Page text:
In her book, On the Way to Myself, Charlotte Wolff raises the question: is depression a symptom of mental disturbance or is it a natural condition?
“We live in the midst of a world which exhibits stupidity and aggression,” she says. You might look no further than Donald Trump for evidence of this. “The natural reaction of any sensitive person consists of frustration, anxiety and depression. The more perceptive and conscious we are the more vulnerable we become, and depression, a withdrawal from hostility, is our shield against injury.”
Wolff goes on to talk about how psychiatry is not clear about the origins of the “melancholic” state—that is, whether it comes “from within” (hereditary) or “from without” (a stressful event or childhood deprivation).
She is quite certain depression does not come to people who are not emotionally alive. “Depression is the other side of elation, exuberance, exaltation. […] Depression is frozen passion. It destroys the appetite for life, the first condition of which is zest. When energy is suppressed, oppressed, or paralysed, we suffer from depression. It is a state of mind due to an underlying distress, either acute or hidden.”
What is interesting is that Wolff tells us depression is, paradoxically, a move towards healing. “The emotional pendulum swings too far and gets stuck at the limit of its oscillation. The life of the emotions withdraws into a cold and uncomfortable corner as if to hibernate.” Peter Levine offers a somatic (body) perspective describing the postures and gestures of a depressed person as “constricted.” The depressed person exists in this shrunken state of mind and body until the thaw sets in.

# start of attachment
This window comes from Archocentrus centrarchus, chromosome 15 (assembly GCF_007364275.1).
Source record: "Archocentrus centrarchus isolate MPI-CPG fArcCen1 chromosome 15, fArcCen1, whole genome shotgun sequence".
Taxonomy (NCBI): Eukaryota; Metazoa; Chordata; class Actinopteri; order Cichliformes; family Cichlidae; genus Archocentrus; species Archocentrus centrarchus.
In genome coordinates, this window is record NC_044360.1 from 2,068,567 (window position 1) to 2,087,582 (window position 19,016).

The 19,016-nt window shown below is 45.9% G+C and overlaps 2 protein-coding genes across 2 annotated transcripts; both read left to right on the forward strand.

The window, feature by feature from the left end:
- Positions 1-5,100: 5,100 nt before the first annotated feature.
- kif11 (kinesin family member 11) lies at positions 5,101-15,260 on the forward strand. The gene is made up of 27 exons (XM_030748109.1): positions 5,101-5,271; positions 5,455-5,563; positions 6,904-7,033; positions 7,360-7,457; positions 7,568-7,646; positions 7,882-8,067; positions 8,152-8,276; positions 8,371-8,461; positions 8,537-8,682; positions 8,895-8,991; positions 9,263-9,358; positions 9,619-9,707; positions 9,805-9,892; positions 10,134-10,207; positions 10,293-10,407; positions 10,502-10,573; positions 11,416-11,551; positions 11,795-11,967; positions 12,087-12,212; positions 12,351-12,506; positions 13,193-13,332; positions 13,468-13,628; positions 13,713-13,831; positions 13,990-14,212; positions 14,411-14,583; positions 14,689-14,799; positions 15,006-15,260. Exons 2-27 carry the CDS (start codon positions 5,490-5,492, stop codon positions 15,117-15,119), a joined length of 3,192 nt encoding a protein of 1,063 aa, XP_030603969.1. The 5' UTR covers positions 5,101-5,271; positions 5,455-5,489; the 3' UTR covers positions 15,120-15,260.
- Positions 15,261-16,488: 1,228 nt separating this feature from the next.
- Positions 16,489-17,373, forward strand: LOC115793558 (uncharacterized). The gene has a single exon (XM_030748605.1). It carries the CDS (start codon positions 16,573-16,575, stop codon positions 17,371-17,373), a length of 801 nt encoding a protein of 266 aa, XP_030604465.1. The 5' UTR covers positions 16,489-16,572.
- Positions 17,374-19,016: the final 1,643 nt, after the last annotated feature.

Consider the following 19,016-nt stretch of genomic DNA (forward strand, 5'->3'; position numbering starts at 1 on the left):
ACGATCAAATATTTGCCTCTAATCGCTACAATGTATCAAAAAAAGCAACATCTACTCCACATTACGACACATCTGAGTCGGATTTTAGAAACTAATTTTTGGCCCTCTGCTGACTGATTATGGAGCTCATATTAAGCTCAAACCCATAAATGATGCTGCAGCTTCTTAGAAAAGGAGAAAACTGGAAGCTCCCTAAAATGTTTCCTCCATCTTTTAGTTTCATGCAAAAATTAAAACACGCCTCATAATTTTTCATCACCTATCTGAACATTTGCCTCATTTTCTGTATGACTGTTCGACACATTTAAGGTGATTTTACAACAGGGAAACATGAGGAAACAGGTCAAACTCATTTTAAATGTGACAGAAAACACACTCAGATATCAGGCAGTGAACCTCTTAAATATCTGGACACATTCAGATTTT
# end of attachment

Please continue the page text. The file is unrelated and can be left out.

Wolff asks the question: “Where is the Self?” There is no trace of it. The shrunken Ego remains present wondering and worrying, defensive, reluctant to go forward or assert itself. “Depression makes beggars of us,” Wolff says. “The Ego loses its head and no longer knows how to exercise its function.” With all available nervous energy mobilised for defence, impressions from the outside world “plunge like knives,” even if well-intentioned. As the Ego whines, collapses, hits out, fragments, the less room is left for the Self to come to its aid. In Wolff’s words: “the Self turns away and goes into hiding.” With Self gone, we no longer feel like “ourselves;” we have lost touch with our “core” (who we are). In fact, the sense of identity can grow so weak as to give the depressed person a feeling of non-existence (“I am a ghost”).
It is often at this point, we begin to despise the unattractiveness of our shrunken Ego: weak, pathetic, and distasteful. (And this unattractiveness can turn others against you. Think of the narcissist, with his inflated Ego, who cannot stand vulnerability in another.)
In her final thoughts, Wolff ponders one of the problems of psychiatry: that is, it takes no account of the inner conflict between Ego and Self, a fight which gets dramatically out of hand in depression. She recommends taking a leaf from Eastern religions, particularly teachings that direct us towards a harmonious inner existence where the Ego is subordinate to the Self.
Wolff, C. (1969) On the Way to Myself: Communications to a Friend. Routledge: New York
© Felicia Stewart, 2020